Only John Lithgow, as Will’s ailing father, imbues his character with anything resembling humanity, but he is just another plot device, quickly discarded from the film after he has illuminated the necessary motivations behind Will’s Alzheimer’s cure. For a film praised for its humanity in the depiction of its apes, you’d think it’d give more than a whit for the humans that comprise half of its running time.
The rest of my issues with Rise of the Planet of the Apes draw on its bland social commentary and rote filmmaking. The original Planet of the Apes films used their radical concept as a way to expose humanity’s inhumanity. The famous twist ending of the original film shows that nuclear war caused the downfall of Earth, and that humanity’s own barbarity paved the way for ape domination. In the fourth film, Conquest of the Planet of the Apes, the seeds of the ape rebellion are shown to be the brutality apes have suffered as slaves to the humans. The original series clearly showed that the bizarro version of the future, where humans were nothing more than dumb hominids and apes controlled the planet, was a direct result of human evil.
Rise of the Planet of the Apes never shows humanity’s downfall as a result of our evil. It contextualizes each instance of human brutality. Steven Jacobs mistreats the apes because he is greedy. Caroline Aranha treats them well because she is kind. For every Dodge Landon (Tom Felton, who is disrespectfully given some of Heston’s best lines from the original film), who callously abuses apes, there is a Rodney (Jamie Harris), who recognizes the cruelty of Dodge’s behaviour. The original series showed that humanity’s undoing was a result of war and slavery, our two greatest evils. Rise of the Planet of the Apes shows that humanity’s downfall is a result of trying to cure an awful disease like Alzheimer’s. What perceptive commentary are we meant to glean from that, aside from an unconvincing argument that animal testing is immoral and medical drugs shouldn’t be rushed through development for the sake of profit?
On the filmmaking side, Rupert Wyatt’s direction is never more than journeyman storytelling. He overly relies on digital camera moves and stitching together shots during editing to create the illusion of sweeping movement. The first time the camera floats throughout Will’s house following Caesar as he grabs a cookie and then rushes into the attic to peer out of the window is inventive. The fourth time this sort of digital coverage is used it becomes distracting. So much of Wyatt’s direction is meant to distract us from the shallowness of the material. He never weds theme and form. He merely serves to propel the story along to the inevitable ape uprising.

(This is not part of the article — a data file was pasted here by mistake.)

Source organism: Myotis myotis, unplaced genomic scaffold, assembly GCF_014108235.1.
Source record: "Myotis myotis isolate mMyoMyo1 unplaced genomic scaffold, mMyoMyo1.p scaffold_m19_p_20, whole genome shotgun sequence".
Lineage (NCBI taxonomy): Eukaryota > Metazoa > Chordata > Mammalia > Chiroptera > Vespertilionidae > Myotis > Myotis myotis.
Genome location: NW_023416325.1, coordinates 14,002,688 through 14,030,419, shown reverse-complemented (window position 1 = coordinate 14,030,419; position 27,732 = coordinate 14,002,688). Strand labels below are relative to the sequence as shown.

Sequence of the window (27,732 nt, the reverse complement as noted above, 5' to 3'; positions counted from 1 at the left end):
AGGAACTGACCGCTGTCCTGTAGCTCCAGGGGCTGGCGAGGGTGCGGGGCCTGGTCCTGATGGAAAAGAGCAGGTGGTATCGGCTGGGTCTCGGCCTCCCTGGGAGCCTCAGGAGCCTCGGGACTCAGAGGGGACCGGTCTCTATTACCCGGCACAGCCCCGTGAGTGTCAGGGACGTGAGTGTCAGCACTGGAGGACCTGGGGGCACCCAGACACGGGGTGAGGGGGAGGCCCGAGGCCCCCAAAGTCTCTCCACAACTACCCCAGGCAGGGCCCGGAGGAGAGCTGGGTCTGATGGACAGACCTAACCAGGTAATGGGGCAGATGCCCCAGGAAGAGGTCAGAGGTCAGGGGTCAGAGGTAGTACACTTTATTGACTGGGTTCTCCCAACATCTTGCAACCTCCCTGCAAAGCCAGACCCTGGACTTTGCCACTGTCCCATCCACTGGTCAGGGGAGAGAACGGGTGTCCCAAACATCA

In the end, perhaps Wyatt should be given more credit than I’m giving him, for he certainly convinced the majority of moviegoers of an integrity the film is lacking. But upon scrutiny, anything impressive about Rise of the Planet of the Apes falls away. It is not about anything other than the surface-level technical wizardry it projects; its shallowness is embodied best by the care and craft the filmmakers dedicate to each individual hair on the apes’ digital bodies, but not the story the apes are a part of.
Apes not kill apes. — Koba (Toby Kebbell)
You are no ape. — Caesar (Andy Serkis)
After Rise of the Planet of the Apes I was pleased to see that its flaws are absent from its sequel, Dawn of the Planet of the Apes. Vague, repetitive title aside, this continuation—directed by Matt Reeves and set 10 years later—delivers in many of the ways its predecessor failed to. It smartly focuses on the ape characters at its centre, exploring their perceptions of reality while also moving closer to a world familiar to the one seen in the original series. It’s more clear in the commentary it wishes to make about the human propensity to mistrust others, as well as the human (and ape) desire to create community in order to develop as a species.
Community is the theme that drives Dawn of the Planet of the Apes. Early in the film, human survivors of the simian flu that decimated humanity at the end of Rise of the Planet of the Apes come across Caesar’s super-smart apes in the forests outside San Francisco. Caesar’s apes scare them back to the city, where they take refuge in their makeshift colony lead by Gary Oldman’s Dreyfus. The humans need to get to a hydroelectric dam on the other side of the woods to provide power for the city, but the apes are hesitant to let them through. Soon enough, Jason Clarke’s Malcolm decides to risk the woods and convince Caesar to let them fix the dam. It’s a gutsy move as Caesar doesn’t trust humans, and his second-in-command, Koba (Toby Kebbell), outright hates them. Thus, these two communities of survivors are forced to confront each other and come to terms with whether they can coexist. Each community defines their identity on the basis of species. However, when apes can talk and function as intelligently as humans, such sharp definitions inevitably break down.